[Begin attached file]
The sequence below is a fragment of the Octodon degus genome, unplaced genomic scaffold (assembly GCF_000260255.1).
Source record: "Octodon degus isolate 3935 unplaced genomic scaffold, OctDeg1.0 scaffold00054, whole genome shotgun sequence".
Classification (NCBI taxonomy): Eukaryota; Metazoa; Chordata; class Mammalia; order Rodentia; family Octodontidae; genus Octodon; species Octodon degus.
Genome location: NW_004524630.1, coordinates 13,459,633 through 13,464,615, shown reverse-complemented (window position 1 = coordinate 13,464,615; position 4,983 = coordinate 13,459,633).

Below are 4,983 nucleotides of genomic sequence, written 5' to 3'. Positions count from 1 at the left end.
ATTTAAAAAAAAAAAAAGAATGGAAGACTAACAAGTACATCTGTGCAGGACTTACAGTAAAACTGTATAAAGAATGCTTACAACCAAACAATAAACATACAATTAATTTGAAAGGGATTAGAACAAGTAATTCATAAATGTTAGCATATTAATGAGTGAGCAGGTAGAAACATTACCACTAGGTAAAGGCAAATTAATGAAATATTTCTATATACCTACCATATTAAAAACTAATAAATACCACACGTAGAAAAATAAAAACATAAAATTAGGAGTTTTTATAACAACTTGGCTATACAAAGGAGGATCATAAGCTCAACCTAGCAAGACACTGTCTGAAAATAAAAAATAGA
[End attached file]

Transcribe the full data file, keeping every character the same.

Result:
The sequence below is a fragment of the Octodon degus genome, unplaced genomic scaffold (assembly GCF_000260255.1).
Source record: "Octodon degus isolate 3935 unplaced genomic scaffold, OctDeg1.0 scaffold00054, whole genome shotgun sequence".
Classification (NCBI taxonomy): Eukaryota; Metazoa; Chordata; class Mammalia; order Rodentia; family Octodontidae; genus Octodon; species Octodon degus.
Genome location: NW_004524630.1, coordinates 13,459,633 through 13,464,615, shown reverse-complemented (window position 1 = coordinate 13,464,615; position 4,983 = coordinate 13,459,633).

Below are 4,983 nucleotides of genomic sequence, written 5' to 3'. Positions count from 1 at the left end.
ATTTAAAAAAAAAAAAAGAATGGAAGACTAACAAGTACATCTGTGCAGGACTTACAGTAAAACTGTATAAAGAATGCTTACAACCAAACAATAAACATACAATTAATTTGAAAGGGATTAGAACAAGTAATTCATAAATGTTAGCATATTAATGAGTGAGCAGGTAGAAACATTACCACTAGGTAAAGGCAAATTAATGAAATATTTCTATATACCTACCATATTAAAAACTAATAAATACCACACGTAGAAAAATAAAAACATAAAATTAGGAGTTTTTATAACAACTTGGCTATACAAAGGAGGATCATAAGCTCAACCTAGCAAGACACTGTCTGAAAATAAAAAATAGA